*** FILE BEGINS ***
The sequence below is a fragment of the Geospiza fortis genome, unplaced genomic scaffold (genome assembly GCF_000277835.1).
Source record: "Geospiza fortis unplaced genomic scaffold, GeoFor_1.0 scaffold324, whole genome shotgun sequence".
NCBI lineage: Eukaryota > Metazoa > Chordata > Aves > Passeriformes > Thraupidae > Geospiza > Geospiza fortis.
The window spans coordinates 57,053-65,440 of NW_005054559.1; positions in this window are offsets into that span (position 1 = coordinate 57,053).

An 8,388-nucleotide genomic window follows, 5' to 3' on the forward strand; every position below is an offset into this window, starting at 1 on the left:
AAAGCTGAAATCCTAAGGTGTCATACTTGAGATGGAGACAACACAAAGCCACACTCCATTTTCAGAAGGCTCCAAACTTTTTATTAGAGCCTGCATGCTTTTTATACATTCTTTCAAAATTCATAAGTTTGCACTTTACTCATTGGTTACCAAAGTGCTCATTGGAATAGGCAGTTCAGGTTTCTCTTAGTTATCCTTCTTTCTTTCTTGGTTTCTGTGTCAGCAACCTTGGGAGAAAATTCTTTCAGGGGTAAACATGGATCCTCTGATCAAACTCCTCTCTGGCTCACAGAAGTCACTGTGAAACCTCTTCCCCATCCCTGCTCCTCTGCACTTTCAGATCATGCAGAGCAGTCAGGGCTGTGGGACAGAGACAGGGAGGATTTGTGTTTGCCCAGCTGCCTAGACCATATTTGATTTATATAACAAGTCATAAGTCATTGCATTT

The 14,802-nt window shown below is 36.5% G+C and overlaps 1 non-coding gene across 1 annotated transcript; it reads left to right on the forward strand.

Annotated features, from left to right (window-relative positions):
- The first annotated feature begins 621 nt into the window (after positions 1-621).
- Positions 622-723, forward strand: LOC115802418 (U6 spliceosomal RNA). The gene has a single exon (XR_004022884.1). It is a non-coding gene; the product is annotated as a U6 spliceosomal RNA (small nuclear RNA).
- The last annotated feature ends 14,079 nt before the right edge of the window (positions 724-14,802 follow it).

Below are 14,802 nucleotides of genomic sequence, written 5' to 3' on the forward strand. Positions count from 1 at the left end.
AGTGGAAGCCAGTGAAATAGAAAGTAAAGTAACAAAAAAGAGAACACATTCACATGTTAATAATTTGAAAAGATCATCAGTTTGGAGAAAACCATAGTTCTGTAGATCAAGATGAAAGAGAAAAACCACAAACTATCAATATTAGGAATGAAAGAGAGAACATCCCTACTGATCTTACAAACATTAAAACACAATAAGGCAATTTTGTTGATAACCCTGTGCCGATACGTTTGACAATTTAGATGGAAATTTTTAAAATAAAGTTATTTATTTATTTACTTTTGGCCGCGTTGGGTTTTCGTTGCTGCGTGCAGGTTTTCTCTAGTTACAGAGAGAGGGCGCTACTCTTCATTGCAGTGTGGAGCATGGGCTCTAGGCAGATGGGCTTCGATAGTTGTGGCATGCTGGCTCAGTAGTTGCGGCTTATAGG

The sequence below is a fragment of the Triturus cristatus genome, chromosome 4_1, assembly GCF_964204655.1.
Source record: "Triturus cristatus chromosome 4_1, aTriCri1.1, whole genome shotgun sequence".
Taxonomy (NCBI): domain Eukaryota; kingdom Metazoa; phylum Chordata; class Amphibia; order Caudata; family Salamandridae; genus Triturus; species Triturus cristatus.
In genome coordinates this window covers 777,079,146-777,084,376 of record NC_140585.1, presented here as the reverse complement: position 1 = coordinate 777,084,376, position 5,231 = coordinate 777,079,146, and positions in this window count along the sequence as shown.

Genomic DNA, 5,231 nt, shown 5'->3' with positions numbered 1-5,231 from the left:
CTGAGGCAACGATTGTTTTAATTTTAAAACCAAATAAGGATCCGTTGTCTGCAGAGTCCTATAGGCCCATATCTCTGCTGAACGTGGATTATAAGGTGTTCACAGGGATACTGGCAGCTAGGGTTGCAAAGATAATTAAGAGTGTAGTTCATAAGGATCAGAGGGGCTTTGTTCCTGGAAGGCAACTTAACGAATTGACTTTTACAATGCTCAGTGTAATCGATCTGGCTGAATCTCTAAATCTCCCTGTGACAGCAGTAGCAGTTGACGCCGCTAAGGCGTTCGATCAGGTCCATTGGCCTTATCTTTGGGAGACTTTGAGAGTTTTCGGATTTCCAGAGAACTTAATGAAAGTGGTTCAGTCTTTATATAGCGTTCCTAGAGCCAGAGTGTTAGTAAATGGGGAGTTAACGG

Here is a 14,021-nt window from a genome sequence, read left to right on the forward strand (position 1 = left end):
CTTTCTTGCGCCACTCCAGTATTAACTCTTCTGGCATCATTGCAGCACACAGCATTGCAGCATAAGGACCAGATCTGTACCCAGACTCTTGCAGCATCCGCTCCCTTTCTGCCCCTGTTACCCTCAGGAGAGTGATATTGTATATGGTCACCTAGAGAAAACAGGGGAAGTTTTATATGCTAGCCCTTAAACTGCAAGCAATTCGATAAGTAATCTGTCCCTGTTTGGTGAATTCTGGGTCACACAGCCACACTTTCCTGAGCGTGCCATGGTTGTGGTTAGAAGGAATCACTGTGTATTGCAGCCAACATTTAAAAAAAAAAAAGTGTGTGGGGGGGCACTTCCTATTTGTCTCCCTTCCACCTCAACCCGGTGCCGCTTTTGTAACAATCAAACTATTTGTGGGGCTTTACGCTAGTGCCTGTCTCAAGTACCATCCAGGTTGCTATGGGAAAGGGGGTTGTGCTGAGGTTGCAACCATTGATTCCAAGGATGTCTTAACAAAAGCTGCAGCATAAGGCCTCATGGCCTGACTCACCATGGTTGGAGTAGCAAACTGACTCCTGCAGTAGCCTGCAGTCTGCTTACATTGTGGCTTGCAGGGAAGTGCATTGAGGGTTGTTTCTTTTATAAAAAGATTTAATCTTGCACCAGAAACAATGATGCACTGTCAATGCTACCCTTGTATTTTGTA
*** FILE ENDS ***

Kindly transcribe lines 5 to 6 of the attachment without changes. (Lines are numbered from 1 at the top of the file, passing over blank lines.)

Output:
An 8,388-nucleotide genomic window follows, 5' to 3' on the forward strand; every position below is an offset into this window, starting at 1 on the left:
AAAGCTGAAATCCTAAGGTGTCATACTTGAGATGGAGACAACACAAAGCCACACTCCATTTTCAGAAGGCTCCAAACTTTTTATTAGAGCCTGCATGCTTTTTATACATTCTTTCAAAATTCATAAGTTTGCACTTTACTCATTGGTTACCAAAGTGCTCATTGGAATAGGCAGTTCAGGTTTCTCTTAGTTATCCTTCTTTCTTTCTTGGTTTCTGTGTCAGCAACCTTGGGAGAAAATTCTTTCAGGGGTAAACATGGATCCTCTGATCAAACTCCTCTCTGGCTCACAGAAGTCACTGTGAAACCTCTTCCCCATCCCTGCTCCTCTGCACTTTCAGATCATGCAGAGCAGTCAGGGCTGTGGGACAGAGACAGGGAGGATTTGTGTTTGCCCAGCTGCCTAGACCATATTTGATTTATATAACAAGTCATAAGTCATTGCATTT